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This is an updated version of 2 x domains for same site in Google make canonical or not and I am posting it again as A) there is a new SSL aspect to the question and B) it's nearly 4 years old and things change.

To recap the current situation, a site launched in 1999 with a domain consisting of two, very descriptive words (let's say dog-toys.ie). In about 2001 I parked dogtoys.ie onto dog-toys.ie (client had radio ads and figured the dash may add confusion to the site name). Also, for both domains, we have not made www canonical so www.dogtoys.ie/example.html or dog-toys.ie/example.html are the same page.

Based on advice here in March 2014 we did nothing and site continues to do well in Google. Searches show both domains have fairly even indexing:

site:dogtoys.ie         About 3,500 results 
site:dog-toys.ie        About 3,040 results

We are re-visiting this because of the general move to SSL which now factors into ranking, and browsers give a not secure warning on forms.

Should I redirect, using a 301 in htaccess, http://dogtoys.ie to https://dogtoys.ie and separately http://dog-toys.ie to https://dog-toys.ie? Is there a SEO hit with this?

Or, (my preferred choice) send http://dogtoys.ie or http://dog-toys.ie or http://www.dogtoys.ie or http://www.dog-toys.ie to https://www.dog-toys.ie (and of course all pages)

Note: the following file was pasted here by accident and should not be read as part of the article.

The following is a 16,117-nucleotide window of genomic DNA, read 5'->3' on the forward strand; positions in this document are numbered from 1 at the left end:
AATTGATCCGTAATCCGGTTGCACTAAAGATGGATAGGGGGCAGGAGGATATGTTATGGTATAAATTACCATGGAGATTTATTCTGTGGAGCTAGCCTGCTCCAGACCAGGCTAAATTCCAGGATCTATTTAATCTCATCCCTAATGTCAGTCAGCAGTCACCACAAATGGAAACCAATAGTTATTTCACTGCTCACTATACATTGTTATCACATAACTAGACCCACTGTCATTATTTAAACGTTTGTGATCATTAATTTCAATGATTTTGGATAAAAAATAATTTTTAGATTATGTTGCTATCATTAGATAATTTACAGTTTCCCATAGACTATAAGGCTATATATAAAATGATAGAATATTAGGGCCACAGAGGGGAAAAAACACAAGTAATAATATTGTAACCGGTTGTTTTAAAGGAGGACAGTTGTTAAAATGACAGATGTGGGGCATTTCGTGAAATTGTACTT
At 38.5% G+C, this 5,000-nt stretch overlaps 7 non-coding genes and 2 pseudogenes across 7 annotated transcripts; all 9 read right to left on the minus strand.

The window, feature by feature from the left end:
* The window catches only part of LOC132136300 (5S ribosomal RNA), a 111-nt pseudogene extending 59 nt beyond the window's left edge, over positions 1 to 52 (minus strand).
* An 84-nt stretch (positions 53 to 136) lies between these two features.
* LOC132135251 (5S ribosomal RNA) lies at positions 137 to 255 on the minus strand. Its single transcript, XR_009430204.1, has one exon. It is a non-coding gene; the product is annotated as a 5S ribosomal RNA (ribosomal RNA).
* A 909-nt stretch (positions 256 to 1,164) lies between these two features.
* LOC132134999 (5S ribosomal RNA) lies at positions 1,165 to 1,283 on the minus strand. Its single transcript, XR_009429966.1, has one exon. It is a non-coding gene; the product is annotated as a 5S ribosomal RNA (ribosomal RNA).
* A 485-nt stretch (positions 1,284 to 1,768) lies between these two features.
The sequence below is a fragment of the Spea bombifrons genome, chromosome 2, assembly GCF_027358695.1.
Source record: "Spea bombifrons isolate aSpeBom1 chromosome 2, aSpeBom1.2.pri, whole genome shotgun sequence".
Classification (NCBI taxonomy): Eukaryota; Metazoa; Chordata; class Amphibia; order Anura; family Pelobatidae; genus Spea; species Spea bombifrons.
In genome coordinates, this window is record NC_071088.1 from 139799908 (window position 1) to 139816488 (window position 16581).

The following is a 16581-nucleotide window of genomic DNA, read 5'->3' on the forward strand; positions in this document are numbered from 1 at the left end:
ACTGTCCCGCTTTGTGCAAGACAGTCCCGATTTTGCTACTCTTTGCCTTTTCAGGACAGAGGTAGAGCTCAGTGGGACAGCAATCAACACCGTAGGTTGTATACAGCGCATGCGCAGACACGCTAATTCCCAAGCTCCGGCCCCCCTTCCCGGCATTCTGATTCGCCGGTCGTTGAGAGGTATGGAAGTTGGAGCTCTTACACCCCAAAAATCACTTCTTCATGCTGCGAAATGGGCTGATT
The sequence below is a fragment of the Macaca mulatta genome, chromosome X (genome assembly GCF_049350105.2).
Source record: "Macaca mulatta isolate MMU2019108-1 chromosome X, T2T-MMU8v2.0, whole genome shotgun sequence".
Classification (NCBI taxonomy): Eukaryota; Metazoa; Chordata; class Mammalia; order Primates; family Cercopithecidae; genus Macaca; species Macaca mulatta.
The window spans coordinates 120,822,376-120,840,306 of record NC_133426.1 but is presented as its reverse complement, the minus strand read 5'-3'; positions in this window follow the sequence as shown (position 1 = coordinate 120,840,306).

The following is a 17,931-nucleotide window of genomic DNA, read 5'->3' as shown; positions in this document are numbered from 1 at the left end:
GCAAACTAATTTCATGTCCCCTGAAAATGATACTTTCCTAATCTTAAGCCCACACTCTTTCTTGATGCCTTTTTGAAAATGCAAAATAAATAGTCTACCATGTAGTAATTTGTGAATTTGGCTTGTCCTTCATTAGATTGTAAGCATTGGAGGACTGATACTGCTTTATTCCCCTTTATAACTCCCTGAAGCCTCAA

Any advice / thoughts please - could we loose ranging by combining the domains?

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Multiple changes at the same time can mess up things sometimes. At the other hand: changing everything to fix everything at once can be the best approach for you as well.

In the end, to my humble opinion, the best situation would be to redirect (301) all properties (non-www, non-ssl, and similar domains) to the preferred one. So http://dom-ain.com/page.html is redirecting to https://www.dom-ain.com/page.html

But if your current index/ranking is okay, and changing it step by step feels better for you, you could approach it like:

  • Make both (ssl and non-ssl) available / crawlable on all your domains.
  • Set the canonical to the preferred version.
  • If that went well, do the same for non-www and similar domains. If you see most of them moved to the preferred ssl domain, you can set up redirects on the server.

Regards, Peter

  • Thanks Peter, seems a good plan. I'm confused by the last step. "If you see most of them moved to the preferred ssl domain" - do you mean if I see https://... appearing in the search results, without me doing any re-directs? – user602088 Nov 30 '17 at 16:32
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Should I redirect, using a 301 in htaccess

Yes

Is there a SEO hit with this?

It can be small positive factor

  • Thanks. Are you saying I should continue to not make one of the domains canonical? – user602088 Nov 30 '17 at 16:28

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